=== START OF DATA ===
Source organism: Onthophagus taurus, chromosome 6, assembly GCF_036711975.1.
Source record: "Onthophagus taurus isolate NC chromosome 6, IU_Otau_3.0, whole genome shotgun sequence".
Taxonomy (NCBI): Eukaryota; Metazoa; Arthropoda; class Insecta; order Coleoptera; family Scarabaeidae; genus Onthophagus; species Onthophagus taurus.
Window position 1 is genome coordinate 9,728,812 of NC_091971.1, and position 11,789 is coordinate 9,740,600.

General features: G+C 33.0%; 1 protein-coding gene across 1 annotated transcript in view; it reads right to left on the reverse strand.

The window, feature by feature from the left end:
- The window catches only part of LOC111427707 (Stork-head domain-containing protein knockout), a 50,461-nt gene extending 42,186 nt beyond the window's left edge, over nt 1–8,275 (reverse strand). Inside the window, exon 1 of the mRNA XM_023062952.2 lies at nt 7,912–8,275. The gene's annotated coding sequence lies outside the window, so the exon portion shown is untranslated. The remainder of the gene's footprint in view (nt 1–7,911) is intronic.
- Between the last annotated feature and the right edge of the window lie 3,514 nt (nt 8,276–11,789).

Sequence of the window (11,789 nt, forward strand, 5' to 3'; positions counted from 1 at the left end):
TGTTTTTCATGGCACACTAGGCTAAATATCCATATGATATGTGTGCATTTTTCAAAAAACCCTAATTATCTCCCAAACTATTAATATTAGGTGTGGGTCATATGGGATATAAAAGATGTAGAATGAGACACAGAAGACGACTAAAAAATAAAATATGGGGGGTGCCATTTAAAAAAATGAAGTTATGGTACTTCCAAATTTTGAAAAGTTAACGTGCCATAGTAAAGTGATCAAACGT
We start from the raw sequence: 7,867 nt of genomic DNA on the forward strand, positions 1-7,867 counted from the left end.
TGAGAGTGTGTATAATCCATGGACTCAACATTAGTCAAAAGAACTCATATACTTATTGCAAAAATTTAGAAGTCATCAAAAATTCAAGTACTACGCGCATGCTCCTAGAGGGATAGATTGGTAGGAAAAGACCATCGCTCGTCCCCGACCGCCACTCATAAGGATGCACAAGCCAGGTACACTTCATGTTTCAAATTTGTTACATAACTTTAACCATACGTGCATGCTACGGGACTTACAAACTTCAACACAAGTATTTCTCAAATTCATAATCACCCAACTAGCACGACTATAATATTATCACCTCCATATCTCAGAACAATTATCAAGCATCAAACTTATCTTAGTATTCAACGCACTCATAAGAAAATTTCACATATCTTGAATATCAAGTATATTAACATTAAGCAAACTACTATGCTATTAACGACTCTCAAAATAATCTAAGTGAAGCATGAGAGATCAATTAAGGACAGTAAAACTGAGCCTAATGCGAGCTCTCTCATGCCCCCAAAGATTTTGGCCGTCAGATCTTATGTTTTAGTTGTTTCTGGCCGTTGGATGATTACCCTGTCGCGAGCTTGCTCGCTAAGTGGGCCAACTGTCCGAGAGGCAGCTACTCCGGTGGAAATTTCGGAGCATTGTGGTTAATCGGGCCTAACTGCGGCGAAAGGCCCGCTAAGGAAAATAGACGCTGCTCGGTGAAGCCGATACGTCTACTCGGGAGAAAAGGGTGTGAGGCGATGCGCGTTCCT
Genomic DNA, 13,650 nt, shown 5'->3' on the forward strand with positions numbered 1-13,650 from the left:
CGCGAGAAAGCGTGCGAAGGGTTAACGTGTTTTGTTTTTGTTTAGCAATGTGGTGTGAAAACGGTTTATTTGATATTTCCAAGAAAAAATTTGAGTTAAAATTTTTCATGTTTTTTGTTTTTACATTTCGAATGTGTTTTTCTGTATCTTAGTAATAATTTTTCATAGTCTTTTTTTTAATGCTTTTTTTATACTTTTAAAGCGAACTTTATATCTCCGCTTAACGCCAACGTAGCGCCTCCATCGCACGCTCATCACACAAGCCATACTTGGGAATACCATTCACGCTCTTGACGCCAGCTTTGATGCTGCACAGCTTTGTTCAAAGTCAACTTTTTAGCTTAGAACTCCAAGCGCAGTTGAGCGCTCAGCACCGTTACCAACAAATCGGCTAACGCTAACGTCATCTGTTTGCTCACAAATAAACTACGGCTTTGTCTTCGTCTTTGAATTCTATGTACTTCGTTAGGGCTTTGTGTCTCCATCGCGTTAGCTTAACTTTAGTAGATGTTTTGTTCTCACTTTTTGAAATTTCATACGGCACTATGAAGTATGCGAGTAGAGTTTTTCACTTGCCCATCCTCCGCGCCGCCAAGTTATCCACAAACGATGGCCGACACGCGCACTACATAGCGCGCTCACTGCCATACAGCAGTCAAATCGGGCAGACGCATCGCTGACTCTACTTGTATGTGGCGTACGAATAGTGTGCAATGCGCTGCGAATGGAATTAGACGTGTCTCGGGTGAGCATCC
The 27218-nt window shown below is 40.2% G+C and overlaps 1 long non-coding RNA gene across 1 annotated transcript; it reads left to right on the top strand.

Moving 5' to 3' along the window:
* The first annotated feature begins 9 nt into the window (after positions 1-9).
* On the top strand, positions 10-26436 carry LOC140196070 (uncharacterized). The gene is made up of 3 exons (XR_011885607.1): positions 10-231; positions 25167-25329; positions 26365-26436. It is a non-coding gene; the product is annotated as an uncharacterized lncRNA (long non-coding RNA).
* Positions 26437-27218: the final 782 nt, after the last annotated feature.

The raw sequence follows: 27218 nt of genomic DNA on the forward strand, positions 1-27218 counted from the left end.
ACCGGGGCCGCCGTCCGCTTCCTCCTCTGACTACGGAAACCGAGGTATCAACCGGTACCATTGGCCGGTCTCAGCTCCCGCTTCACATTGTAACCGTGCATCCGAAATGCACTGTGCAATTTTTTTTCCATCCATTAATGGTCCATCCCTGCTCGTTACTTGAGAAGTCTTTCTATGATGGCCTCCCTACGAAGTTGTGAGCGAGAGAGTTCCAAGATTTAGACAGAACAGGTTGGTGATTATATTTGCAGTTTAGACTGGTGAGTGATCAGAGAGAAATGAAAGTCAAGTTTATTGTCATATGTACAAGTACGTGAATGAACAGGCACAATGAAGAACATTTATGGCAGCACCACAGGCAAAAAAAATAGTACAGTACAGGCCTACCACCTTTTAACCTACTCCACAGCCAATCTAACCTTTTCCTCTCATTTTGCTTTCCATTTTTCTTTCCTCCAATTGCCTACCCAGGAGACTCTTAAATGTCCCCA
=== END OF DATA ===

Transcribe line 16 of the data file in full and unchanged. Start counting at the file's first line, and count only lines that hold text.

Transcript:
Moving 5' to 3' along the window: